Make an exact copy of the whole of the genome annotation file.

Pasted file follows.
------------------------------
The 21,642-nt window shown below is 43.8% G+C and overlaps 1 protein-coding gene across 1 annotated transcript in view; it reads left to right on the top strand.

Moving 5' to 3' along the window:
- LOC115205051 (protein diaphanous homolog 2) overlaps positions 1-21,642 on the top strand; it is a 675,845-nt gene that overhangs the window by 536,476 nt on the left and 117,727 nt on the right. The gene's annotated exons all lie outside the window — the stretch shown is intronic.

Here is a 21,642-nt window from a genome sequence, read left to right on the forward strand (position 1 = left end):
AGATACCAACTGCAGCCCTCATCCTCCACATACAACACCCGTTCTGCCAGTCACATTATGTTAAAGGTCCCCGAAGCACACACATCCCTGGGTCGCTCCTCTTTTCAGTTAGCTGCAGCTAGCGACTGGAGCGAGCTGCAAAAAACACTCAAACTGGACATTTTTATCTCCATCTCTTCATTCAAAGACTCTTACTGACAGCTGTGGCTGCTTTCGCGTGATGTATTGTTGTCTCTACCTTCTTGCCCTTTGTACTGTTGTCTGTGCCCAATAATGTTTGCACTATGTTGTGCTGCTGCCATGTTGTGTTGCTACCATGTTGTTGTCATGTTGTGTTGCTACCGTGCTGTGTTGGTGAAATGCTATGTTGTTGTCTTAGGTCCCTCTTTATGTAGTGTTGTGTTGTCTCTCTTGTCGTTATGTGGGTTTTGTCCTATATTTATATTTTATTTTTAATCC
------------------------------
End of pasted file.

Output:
The 21,642-nt window shown below is 43.8% G+C and overlaps 1 protein-coding gene across 1 annotated transcript in view; it reads left to right on the top strand.

Moving 5' to 3' along the window:
- LOC115205051 (protein diaphanous homolog 2) overlaps positions 1-21,642 on the top strand; it is a 675,845-nt gene that overhangs the window by 536,476 nt on the left and 117,727 nt on the right. The gene's annotated exons all lie outside the window — the stretch shown is intronic.

Here is a 21,642-nt window from a genome sequence, read left to right on the forward strand (position 1 = left end):
AGATACCAACTGCAGCCCTCATCCTCCACATACAACACCCGTTCTGCCAGTCACATTATGTTAAAGGTCCCCGAAGCACACACATCCCTGGGTCGCTCCTCTTTTCAGTTAGCTGCAGCTAGCGACTGGAGCGAGCTGCAAAAAACACTCAAACTGGACATTTTTATCTCCATCTCTTCATTCAAAGACTCTTACTGACAGCTGTGGCTGCTTTCGCGTGATGTATTGTTGTCTCTACCTTCTTGCCCTTTGTACTGTTGTCTGTGCCCAATAATGTTTGCACTATGTTGTGCTGCTGCCATGTTGTGTTGCTACCATGTTGTTGTCATGTTGTGTTGCTACCGTGCTGTGTTGGTGAAATGCTATGTTGTTGTCTTAGGTCCCTCTTTATGTAGTGTTGTGTTGTCTCTCTTGTCGTTATGTGGGTTTTGTCCTATATTTATATTTTATTTTTAATCC